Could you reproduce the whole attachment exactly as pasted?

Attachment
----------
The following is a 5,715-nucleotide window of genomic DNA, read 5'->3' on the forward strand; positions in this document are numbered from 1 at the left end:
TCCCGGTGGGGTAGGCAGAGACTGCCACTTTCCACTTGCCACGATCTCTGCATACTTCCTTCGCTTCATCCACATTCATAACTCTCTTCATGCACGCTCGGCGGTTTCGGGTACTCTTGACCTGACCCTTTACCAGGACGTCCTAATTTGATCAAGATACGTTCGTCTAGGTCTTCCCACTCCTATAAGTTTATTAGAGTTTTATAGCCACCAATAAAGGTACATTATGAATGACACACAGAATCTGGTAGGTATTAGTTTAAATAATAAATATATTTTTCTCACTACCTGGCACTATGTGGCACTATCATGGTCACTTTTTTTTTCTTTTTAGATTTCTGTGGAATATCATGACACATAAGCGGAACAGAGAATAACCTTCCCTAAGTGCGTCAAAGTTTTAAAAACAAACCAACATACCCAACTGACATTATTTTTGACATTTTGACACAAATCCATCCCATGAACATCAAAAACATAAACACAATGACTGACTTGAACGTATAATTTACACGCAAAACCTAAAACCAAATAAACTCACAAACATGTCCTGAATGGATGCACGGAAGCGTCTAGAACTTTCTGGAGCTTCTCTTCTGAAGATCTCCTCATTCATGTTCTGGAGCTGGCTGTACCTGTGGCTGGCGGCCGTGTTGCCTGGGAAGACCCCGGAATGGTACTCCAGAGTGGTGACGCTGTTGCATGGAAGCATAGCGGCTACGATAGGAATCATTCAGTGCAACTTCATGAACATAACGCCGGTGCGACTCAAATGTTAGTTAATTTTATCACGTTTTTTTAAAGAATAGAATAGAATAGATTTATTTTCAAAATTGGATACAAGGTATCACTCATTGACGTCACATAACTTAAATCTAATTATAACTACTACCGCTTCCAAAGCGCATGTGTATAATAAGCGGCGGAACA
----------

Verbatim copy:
The following is a 5,715-nucleotide window of genomic DNA, read 5'->3' on the forward strand; positions in this document are numbered from 1 at the left end:
TCCCGGTGGGGTAGGCAGAGACTGCCACTTTCCACTTGCCACGATCTCTGCATACTTCCTTCGCTTCATCCACATTCATAACTCTCTTCATGCACGCTCGGCGGTTTCGGGTACTCTTGACCTGACCCTTTACCAGGACGTCCTAATTTGATCAAGATACGTTCGTCTAGGTCTTCCCACTCCTATAAGTTTATTAGAGTTTTATAGCCACCAATAAAGGTACATTATGAATGACACACAGAATCTGGTAGGTATTAGTTTAAATAATAAATATATTTTTCTCACTACCTGGCACTATGTGGCACTATCATGGTCACTTTTTTTTTCTTTTTAGATTTCTGTGGAATATCATGACACATAAGCGGAACAGAGAATAACCTTCCCTAAGTGCGTCAAAGTTTTAAAAACAAACCAACATACCCAACTGACATTATTTTTGACATTTTGACACAAATCCATCCCATGAACATCAAAAACATAAACACAATGACTGACTTGAACGTATAATTTACACGCAAAACCTAAAACCAAATAAACTCACAAACATGTCCTGAATGGATGCACGGAAGCGTCTAGAACTTTCTGGAGCTTCTCTTCTGAAGATCTCCTCATTCATGTTCTGGAGCTGGCTGTACCTGTGGCTGGCGGCCGTGTTGCCTGGGAAGACCCCGGAATGGTACTCCAGAGTGGTGACGCTGTTGCATGGAAGCATAGCGGCTACGATAGGAATCATTCAGTGCAACTTCATGAACATAACGCCGGTGCGACTCAAATGTTAGTTAATTTTATCACGTTTTTTTAAAGAATAGAATAGAATAGATTTATTTTCAAAATTGGATACAAGGTATCACTCATTGACGTCACATAACTTAAATCTAATTATAACTACTACCGCTTCCAAAGCGCATGTGTATAATAAGCGGCGGAACA